I think that one thing I struggled with a lot in the beginning, and still sometimes now, was just having confidence in myself and feeling like I belonged in the photo pit with all these super talented music photographers. Especially as I started shooting when I was 18, I felt young and incredibly inexperienced compared to the photographers I was working alongside. I found out pretty quickly that many of these photographers often felt the same way and I really was just being tough on myself. My confidence in myself as a photographer is still something I need to work on, but I have met so many amazing photographers that I look up to who continue to build me up.
Group exhibitions are a great way to connect with those who share this passion. It’s important to know the people you are working alongside, especially in the music photography industry as you’ll almost certainly be running into them in crowded photo pits. I think having people come together for group exhibitions is also an effective way to draw more attention to us and what we do, and it shows how many possibilities there are within music photography as we can all showcase our individual styles and strengths.
Covid has for sure been a huge roadblock for us all. It was incredibly disappointing as I’d only just started doing what I loved and I had been feeling so driven and motivated, only for it to be put to a stop so suddenly. Knowing that there is a whole community of creatives just as frustrated as me was comforting. During this time I focused on becoming more comfortable in different areas of photography, and I think that this has actually helped me with my confidence as a photographer in general.
SIX60 at Eden Park last year was such an incredible experience for me. Being able to photograph this beloved NZ band making history was something I didn’t know I would have the opportunity to do so early in my career. I was super intimidated by this show and the 50,000 people attending, but altogether it was a night I’ll probably never stop talking about! I was also so grateful to be able to work with a super talented team of creatives whose work I’ve been following for years.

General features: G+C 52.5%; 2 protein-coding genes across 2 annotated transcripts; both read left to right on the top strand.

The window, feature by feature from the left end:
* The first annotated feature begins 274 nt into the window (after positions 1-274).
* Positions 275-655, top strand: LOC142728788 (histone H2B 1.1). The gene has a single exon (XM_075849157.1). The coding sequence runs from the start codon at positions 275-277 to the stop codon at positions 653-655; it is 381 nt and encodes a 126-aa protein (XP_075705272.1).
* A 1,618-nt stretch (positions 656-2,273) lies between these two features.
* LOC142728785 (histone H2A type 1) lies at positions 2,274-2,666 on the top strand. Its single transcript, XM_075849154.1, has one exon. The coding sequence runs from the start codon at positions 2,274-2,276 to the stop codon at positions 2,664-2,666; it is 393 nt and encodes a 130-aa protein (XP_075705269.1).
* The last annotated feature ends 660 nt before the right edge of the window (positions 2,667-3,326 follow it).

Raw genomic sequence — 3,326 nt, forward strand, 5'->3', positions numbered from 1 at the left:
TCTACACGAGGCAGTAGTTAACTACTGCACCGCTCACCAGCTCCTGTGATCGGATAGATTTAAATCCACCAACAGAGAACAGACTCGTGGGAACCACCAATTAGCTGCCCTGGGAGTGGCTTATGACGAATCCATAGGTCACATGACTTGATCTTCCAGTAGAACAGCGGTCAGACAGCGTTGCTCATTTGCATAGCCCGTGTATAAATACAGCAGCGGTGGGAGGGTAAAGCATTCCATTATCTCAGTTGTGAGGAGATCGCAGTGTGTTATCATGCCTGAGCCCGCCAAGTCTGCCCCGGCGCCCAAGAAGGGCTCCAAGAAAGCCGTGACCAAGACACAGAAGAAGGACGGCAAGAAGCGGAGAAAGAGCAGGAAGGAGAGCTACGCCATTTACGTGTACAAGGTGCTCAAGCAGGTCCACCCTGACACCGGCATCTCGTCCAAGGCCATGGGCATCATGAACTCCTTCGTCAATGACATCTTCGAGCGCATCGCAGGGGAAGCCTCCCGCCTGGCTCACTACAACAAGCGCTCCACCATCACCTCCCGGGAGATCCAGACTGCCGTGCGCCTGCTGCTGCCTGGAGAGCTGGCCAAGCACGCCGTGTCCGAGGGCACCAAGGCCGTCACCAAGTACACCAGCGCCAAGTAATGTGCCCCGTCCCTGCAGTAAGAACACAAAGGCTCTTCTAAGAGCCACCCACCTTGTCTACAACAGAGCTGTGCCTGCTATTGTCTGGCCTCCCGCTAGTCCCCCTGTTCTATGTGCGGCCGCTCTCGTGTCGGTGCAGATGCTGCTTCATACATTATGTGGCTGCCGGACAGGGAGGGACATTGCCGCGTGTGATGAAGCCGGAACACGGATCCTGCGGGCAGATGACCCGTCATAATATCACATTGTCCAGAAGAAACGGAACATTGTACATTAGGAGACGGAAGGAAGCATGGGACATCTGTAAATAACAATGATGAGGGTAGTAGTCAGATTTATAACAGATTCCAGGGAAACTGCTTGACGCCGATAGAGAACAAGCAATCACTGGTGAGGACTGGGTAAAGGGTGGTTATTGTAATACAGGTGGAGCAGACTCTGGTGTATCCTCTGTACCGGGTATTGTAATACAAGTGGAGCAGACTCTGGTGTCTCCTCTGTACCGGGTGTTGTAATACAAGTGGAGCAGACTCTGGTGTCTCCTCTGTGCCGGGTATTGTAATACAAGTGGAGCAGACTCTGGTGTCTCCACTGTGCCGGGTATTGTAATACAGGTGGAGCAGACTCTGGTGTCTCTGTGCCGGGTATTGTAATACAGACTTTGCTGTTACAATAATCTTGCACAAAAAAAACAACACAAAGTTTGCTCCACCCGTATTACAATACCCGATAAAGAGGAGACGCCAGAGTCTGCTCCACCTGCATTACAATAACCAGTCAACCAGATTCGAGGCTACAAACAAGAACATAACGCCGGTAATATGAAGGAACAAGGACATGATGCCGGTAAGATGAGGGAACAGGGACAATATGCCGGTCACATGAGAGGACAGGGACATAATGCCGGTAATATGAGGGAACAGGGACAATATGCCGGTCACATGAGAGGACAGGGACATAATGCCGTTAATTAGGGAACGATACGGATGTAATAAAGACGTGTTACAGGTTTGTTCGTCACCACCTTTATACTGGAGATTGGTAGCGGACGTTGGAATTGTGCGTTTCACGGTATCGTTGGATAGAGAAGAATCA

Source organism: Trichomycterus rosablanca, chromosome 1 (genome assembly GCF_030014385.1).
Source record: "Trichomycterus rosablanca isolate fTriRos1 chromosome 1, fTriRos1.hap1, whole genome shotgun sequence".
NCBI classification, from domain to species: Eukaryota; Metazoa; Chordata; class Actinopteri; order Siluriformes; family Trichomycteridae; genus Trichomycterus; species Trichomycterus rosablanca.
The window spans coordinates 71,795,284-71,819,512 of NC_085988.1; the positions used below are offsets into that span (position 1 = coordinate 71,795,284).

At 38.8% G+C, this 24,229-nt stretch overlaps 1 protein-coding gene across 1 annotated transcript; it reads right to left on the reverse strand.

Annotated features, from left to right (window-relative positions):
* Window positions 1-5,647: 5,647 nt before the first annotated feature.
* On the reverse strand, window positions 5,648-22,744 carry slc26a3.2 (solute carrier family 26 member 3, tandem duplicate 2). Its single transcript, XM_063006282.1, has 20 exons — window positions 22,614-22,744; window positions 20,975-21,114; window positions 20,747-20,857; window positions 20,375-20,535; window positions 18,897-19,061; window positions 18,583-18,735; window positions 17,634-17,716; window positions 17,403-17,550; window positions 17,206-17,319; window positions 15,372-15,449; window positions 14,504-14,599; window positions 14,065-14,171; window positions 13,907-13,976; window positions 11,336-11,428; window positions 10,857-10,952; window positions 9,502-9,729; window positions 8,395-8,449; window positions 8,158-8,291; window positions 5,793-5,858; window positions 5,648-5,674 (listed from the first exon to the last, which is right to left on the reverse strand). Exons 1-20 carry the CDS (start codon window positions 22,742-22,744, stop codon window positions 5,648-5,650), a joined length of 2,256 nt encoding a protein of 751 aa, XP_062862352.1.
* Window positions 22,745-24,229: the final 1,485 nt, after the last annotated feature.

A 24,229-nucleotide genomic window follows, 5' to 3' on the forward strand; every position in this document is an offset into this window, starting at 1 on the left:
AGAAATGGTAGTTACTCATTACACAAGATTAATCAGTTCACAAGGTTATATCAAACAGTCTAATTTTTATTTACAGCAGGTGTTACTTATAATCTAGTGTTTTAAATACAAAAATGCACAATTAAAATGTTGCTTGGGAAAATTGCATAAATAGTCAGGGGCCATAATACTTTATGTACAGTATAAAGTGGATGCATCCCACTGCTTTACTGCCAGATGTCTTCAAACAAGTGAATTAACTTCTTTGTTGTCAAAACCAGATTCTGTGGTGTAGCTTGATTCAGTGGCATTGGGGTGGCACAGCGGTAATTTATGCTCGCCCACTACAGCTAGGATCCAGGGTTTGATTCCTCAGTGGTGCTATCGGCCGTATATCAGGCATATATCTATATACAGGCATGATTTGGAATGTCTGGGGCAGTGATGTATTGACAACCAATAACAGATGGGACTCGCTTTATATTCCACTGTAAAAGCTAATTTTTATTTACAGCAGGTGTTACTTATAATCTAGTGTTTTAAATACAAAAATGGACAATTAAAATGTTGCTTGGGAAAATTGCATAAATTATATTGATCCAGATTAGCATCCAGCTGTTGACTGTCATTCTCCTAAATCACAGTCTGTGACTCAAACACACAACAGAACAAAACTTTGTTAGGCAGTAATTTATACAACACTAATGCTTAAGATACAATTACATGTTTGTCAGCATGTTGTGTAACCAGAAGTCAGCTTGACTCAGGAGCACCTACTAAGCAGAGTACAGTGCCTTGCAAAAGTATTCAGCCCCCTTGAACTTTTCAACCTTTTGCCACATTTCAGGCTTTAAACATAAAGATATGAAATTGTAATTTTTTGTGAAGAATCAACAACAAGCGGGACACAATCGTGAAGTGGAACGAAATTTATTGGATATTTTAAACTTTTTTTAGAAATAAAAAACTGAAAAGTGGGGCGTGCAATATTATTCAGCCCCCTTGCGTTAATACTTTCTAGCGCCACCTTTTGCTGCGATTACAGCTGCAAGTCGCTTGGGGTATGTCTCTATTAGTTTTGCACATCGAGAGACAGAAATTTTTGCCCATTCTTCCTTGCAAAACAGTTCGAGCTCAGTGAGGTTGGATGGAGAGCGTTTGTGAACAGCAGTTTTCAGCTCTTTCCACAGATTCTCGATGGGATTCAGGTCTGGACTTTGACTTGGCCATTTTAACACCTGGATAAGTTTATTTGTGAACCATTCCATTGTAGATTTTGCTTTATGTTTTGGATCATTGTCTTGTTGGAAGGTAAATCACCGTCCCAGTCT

I think something as simple as acknowledging the photographers and what they’re doing really goes a long way. It’s not always possible, especially at larger shows, but I have a lot of respect for artists who will come and make an effort to say hi before or after the show. Also, credit the photographer when reposting their photos!
There are so many local music photographers who I admire not only for their work but also for how welcoming and helpful they’ve been towards me. Chontalle Musson and Chris Morgan were some of the first Auckland music photographers I met and since then they’ve been nothing but supportive, and their work and ambition are something I really look up to.
As a big fan of ’70s and ’80s music and music culture, I’ve fallen completely in love with the work of Neal Preston who is the creator of some iconic photographs of artists such as Queen, David Bowie, Bruce Springsteen, and countless others. It’s a dream of mine to be able to capture images that will be recognisable so many years later.
I would love to photograph Benee! I’ve always been so impressed with her stage presence and the energy she puts into her performances, so I think it would be lots of fun to photograph it all!
In the beginning, I was really nervous about joining the live music photography scene and was worried people wouldn’t take me seriously; especially because I’ve heard how it can be a real dog-eat-dog world internationally. However, I can confidently say that I have only had positive experiences so far. Everyone I’ve had the pleasure of meeting and getting to know has been so incredibly supportive and encouraging, and I’m forever grateful for how warmly I was welcomed into the scene.